Tuesday, April 21, 2020
Have you ever offered help, not because you truly had the time to, but because you know it’s the right thing to do? You legitimately care about others and want to ensure they are secure, safe, happy, good. However, if you are honest with yourself, you have just made an offer that may be too much for you to currently fulfill.
It’s not that you don’t want to help. It could just be that you’re simply exhausted or overtaxed with numerous other responsibilities. Yet, you offered. We pour into someone else’s cup and do not refill our own. At some point, we must be real with ourselves and ensure that we leave something for ourselves.
I am one who genuinely wants to help others. I consider the ability to do so as a blessing. Making a positive difference in someone’s life, regardless of how big or small, generates a wonderful feeling for me.
Our president, Roy Wells, recently introduced me to the teachings of the Arbinger Institute. Founded in 1979 by Dr. C. Terry Warner, Arbinger works with people and organizations to understand two mindsets and how those mindsets impact our dealings with others.
By beginning to explore Arbinger’s materials, I’ve begun to see roles I could play in self-deception. I thought I was very outward in my approach to life. I have begun to understand that at times, I can exhibit a bit of an inward mindset. This was a real a-ha moment for me recently.
In the moment, I had to ask myself if I’ve always given people what they needed or if I gave them what I thought they needed. Can I be better in being curious enough to understand the actual need before making the offer to act?
In a recent Arbinger training, I was introduced to the S.A.M. model:
While I have always considered myself to be very outward in my dealings and abilities, there are instances where I may have had a me-focused mindset. For example, our team was recently discussing a meeting and scheduling. My mind immediately went to everything else I had going on in my own life given our new realities of working remotely and all that comes with that.
I was not wrong for having the thought. It’s natural to think about how group decisions will impact you directly. But if I were to have thought about the schedule from an outward mindset, I would have considered the team’s needs, along with my own, and given more thought to how to balance the two.
Through the lessons I have gained from Arbinger, I am beginning to develop more of an outward mindset. I am being more intentional about seeing people as people. In doing so, I began to really work to understand their needs, their perspectives, their desires, their challenges, their lives.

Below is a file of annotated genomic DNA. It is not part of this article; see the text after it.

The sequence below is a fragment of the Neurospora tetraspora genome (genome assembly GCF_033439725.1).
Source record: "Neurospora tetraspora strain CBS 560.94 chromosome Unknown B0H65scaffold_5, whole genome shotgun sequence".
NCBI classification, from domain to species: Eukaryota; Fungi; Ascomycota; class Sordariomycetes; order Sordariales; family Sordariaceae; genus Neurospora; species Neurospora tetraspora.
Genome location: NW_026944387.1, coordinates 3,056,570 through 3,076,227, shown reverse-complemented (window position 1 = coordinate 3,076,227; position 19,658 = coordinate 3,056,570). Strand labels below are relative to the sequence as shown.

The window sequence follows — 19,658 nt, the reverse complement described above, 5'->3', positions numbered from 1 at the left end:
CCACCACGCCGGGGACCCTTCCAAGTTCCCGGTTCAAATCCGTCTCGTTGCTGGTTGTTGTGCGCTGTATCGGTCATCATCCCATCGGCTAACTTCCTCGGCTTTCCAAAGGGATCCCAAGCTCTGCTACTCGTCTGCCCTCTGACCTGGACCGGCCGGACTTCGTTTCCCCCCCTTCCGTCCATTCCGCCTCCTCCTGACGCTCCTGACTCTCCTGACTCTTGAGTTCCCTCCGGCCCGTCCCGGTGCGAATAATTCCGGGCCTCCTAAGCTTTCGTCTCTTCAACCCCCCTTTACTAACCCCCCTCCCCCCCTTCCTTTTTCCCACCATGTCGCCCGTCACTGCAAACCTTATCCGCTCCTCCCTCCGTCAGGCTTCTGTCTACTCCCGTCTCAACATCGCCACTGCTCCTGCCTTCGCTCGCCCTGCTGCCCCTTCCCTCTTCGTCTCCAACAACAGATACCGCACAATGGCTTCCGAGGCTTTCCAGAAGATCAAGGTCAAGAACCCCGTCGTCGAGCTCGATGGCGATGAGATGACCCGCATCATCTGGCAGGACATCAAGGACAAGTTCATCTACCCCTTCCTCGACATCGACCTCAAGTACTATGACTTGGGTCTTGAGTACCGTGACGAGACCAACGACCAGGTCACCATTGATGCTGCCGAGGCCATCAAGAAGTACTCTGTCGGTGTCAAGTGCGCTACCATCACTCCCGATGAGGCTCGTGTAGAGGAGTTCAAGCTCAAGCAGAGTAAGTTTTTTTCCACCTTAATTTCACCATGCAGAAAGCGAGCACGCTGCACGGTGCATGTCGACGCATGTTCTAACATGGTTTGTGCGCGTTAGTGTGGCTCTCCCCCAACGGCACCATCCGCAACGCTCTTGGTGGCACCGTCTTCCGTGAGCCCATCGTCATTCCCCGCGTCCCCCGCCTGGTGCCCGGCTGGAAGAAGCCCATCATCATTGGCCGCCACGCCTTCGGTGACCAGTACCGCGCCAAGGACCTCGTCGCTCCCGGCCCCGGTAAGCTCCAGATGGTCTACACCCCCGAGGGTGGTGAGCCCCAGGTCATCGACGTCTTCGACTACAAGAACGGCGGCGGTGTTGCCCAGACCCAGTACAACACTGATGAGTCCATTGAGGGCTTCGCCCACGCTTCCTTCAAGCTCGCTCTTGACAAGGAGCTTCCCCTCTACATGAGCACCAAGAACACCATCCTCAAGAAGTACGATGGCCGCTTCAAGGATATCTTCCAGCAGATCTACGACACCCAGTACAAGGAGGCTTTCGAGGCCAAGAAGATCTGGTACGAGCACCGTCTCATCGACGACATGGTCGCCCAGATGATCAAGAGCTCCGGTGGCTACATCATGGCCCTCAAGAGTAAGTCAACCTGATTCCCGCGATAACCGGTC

As a part of what I gained in the S.A.M. lesson, I gave some thought to who I collaborate with most on Triad’s team. I then asked one of those individuals to consider the following questions:
Here is the thing: you cannot be afraid to pose the questions. You must be ready to accept the answers provided, even if those responses do not paint you in the best light.
Through the S.A.M. model, I realize the work does not stop here. You cannot just see people. Nor can you pose the questions and then not act. We see people, places, things every day. We have to go a step farther.
We now have to be intentional about adjusting our personal efforts when it comes to engagement. Making efforts to get to know someone, to connect on a human level, to understand their perspectives (regardless of whether it gels with one’s own) is your intentionality to adjust your efforts with him or her.
I challenge those of you reading this to pose these questions to your colleagues. And once you receive their responses, consider your roles in each of those relationships and the efforts you can make, to adjust.
The final step in employing S.A.M. in your personal and professional development is measuring your impact. Hold yourself accountable for the impacts your work has on others.
At this stage, you rate yourself in each of the roles you serve. Looking through a lens of your capabilities, your impact, and your efforts, you will be able to determine what you could be or should be doing to continue making positive contributions to the overall team.
When I began to explore this stream of consciousness, I came across this quote from Deepak Chopra:
“By becoming self-aware, you gain ownership of reality; in
becoming real, you become the master of both inner and outer life.”
My interpretation of this is I can truly understand my inward and outward mindsets when I am truly ready to accept that I may not be as outward as I thought. And what that means is, I am open to still learning and growing.
I am making a conscious decision to make some adjustments if I need to. And I will intentionally do periodic temperature checks with my colleagues on those adjustments.
This is a LOT to take in. You open yourself to being vulnerable, but in your vulnerability lies strength.
Join me on this outward mindset journey. I look forward to sharing more.